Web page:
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Simpler And More Flexible Logic Design Through the Use of Mutually Referenced Current Switch Circuits

IP.com Disclosure Number: IPCOM000119999D
Original Publication Date: 1991-Mar-01
Included in the Prior Art Database: 2005-Apr-02
Document File: 7 page(s) / 195K

Publishing Venue

IBM

Related People

Wong, RC: AUTHOR

Abstract

This article illustrates the application of MRCS (Mutually Referenced Current Switch) circuits to Data Latch, J-K Flip-Flop, 2-Bit Carry and Full Adder design to improve performance, density, power and circuit count. Input signals are referenced to a shifted logic swing signal in each application.

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Simpler And More Flexible Logic Design Through the Use of Mutually
Referenced Current Switch Circuits

      This article illustrates the application of MRCS
(Mutually Referenced Current Switch) circuits to Data Latch, J-K
Flip-Flop, 2-Bit Carry and Full Adder design to improve performance,
density, power and circuit count.  Input signals are referenced to a
shifted logic swing signal in each application.

      Fig. 1 shows the commonly used gated data latch as configured
with MRCS.  It is assumed that the available input signals are the
T/C phases of the clock and the true phase of data at the elevated
swing levels.  Voltage levels of DD (input datum) and QQ (latched
datum) must be shifted above those of C and C by half a logic swing,
e.g., if C and C swing between -0.3 V and +0.3 V, then DD and
QQ should swing between 0.0 V and +0.6 V.  Exposure of the latch to
the occurrence of possible glitches common to conventional cascode
gated data latch design is prevented, as shown in Figs. 2 and 3, by
the addition of transistor 5.  In all cases the latch complement is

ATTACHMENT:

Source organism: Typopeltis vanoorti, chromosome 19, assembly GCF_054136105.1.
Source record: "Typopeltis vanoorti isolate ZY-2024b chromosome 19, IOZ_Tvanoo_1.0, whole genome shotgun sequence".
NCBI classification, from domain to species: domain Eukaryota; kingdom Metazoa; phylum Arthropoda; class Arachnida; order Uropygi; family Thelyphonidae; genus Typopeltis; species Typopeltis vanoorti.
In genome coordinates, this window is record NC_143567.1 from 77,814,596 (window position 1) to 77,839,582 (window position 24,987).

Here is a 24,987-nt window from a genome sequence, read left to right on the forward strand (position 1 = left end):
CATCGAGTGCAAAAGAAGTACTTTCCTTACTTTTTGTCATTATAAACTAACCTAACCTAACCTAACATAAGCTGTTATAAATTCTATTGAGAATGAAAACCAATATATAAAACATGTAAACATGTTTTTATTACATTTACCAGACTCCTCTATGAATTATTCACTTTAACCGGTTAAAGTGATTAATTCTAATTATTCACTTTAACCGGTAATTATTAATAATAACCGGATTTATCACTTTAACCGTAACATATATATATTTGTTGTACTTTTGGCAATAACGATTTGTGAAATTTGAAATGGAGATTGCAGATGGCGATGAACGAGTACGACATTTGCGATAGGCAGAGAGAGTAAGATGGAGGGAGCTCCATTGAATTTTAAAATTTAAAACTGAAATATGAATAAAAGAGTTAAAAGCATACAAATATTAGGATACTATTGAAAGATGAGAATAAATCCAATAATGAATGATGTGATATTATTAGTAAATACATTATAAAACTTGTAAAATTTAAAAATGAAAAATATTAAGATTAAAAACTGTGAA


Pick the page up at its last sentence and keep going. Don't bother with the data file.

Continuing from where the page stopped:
available at the collector of transistor 2.  While a single WRITE
port is implemented in the examples shown, extra ports can be added
by the extra sets of devices 1, 3, 4, 5 and Jd. DOWN levels of
QQ may need to be clamped, as shown in Figs. 2 and 3.

      MRCS circuits may also be employed to simplify the design of
the conventional J-K Flip-Flop, as shown in Fig. 4, in which the
input signals are referenced to each other. The logic representation
for this new J-K Flip-Flop, which is implemented with three simple
R/S (Reset/Set) latches, is shown in Fig. 5.  Each of these latches
appears as a 2-way NOR gate but functions as a Reset dominate R/S
latch.  Thus, they can be easily made from the common ECL gate array
books.  Circuit simplification is achieved by arranging the signals
J, K and L3 to swing at higher voltage levels.  For optimal noise
margins, these voltage levels are offset upward by half a logic swing
from the swing levels of the other signals, e.g., assume that Vcc =
1.4 V, Rs = 0.3 K, Rc = 0.6 K and Js + 1.0 mA,
then J, K and L3 swing between 0.0 V and +0.6 V, while all other
signals swing between -0.3 V and +0.3 V.  L1 is Reset dominate for
circuit simplicity, while L2 and L3 have to be Reset dominate for
functionality as well as for circuit simplicity.  When J and K are
high, L2 and L3 are forced to zeros so that L1 is undisturbed. The
Flip-Flop shown will also become a trigger Flip-Flop if J and K are
tied together.

      MRCS circuits in which input signals are referenced to a
shifted logic swing signal may also be applied to obtain improved
performance, density and power in the 2-bit carry computation.  Carry
is propagated upward along the tree in conventional CECL design to
the limit of cascode levels allowable in the technology.  This limit
can be extended by compressing cascode levels to allow for further
carry propagation within o...